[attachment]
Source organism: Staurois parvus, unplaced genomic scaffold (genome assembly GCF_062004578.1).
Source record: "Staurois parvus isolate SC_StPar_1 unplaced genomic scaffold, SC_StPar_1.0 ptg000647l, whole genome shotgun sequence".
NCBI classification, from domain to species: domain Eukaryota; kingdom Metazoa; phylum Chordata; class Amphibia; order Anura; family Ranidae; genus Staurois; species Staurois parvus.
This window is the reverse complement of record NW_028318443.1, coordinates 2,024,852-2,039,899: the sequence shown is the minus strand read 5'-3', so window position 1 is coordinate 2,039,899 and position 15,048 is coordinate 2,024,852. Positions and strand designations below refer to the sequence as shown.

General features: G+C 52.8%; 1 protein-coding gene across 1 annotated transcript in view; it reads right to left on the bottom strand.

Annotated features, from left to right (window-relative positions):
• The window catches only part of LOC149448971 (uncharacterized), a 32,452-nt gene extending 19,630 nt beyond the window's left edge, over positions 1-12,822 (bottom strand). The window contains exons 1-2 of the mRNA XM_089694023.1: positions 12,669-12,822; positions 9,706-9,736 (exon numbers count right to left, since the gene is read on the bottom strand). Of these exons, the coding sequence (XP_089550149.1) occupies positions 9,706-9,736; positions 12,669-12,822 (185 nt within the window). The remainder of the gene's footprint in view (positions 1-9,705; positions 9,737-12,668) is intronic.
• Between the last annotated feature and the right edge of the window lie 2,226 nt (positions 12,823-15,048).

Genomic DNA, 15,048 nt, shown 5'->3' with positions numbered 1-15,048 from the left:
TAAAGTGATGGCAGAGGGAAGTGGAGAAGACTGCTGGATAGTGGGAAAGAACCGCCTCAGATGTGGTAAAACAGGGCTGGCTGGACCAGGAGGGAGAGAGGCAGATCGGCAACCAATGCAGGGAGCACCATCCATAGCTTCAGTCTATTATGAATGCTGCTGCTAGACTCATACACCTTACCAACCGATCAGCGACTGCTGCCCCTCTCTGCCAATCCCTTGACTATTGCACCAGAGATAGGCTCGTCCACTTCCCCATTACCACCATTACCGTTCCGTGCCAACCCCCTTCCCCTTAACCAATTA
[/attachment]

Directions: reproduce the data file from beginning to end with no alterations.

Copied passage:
Source organism: Staurois parvus, unplaced genomic scaffold (genome assembly GCF_062004578.1).
Source record: "Staurois parvus isolate SC_StPar_1 unplaced genomic scaffold, SC_StPar_1.0 ptg000647l, whole genome shotgun sequence".
NCBI classification, from domain to species: domain Eukaryota; kingdom Metazoa; phylum Chordata; class Amphibia; order Anura; family Ranidae; genus Staurois; species Staurois parvus.
This window is the reverse complement of record NW_028318443.1, coordinates 2,024,852-2,039,899: the sequence shown is the minus strand read 5'-3', so window position 1 is coordinate 2,039,899 and position 15,048 is coordinate 2,024,852. Positions and strand designations below refer to the sequence as shown.

General features: G+C 52.8%; 1 protein-coding gene across 1 annotated transcript in view; it reads right to left on the bottom strand.

Annotated features, from left to right (window-relative positions):
• The window catches only part of LOC149448971 (uncharacterized), a 32,452-nt gene extending 19,630 nt beyond the window's left edge, over positions 1-12,822 (bottom strand). The window contains exons 1-2 of the mRNA XM_089694023.1: positions 12,669-12,822; positions 9,706-9,736 (exon numbers count right to left, since the gene is read on the bottom strand). Of these exons, the coding sequence (XP_089550149.1) occupies positions 9,706-9,736; positions 12,669-12,822 (185 nt within the window). The remainder of the gene's footprint in view (positions 1-9,705; positions 9,737-12,668) is intronic.
• Between the last annotated feature and the right edge of the window lie 2,226 nt (positions 12,823-15,048).

Genomic DNA, 15,048 nt, shown 5'->3' with positions numbered 1-15,048 from the left:
TAAAGTGATGGCAGAGGGAAGTGGAGAAGACTGCTGGATAGTGGGAAAGAACCGCCTCAGATGTGGTAAAACAGGGCTGGCTGGACCAGGAGGGAGAGAGGCAGATCGGCAACCAATGCAGGGAGCACCATCCATAGCTTCAGTCTATTATGAATGCTGCTGCTAGACTCATACACCTTACCAACCGATCAGCGACTGCTGCCCCTCTCTGCCAATCCCTTGACTATTGCACCAGAGATAGGCTCGTCCACTTCCCCATTACCACCATTACCGTTCCGTGCCAACCCCCTTCCCCTTAACCAATTA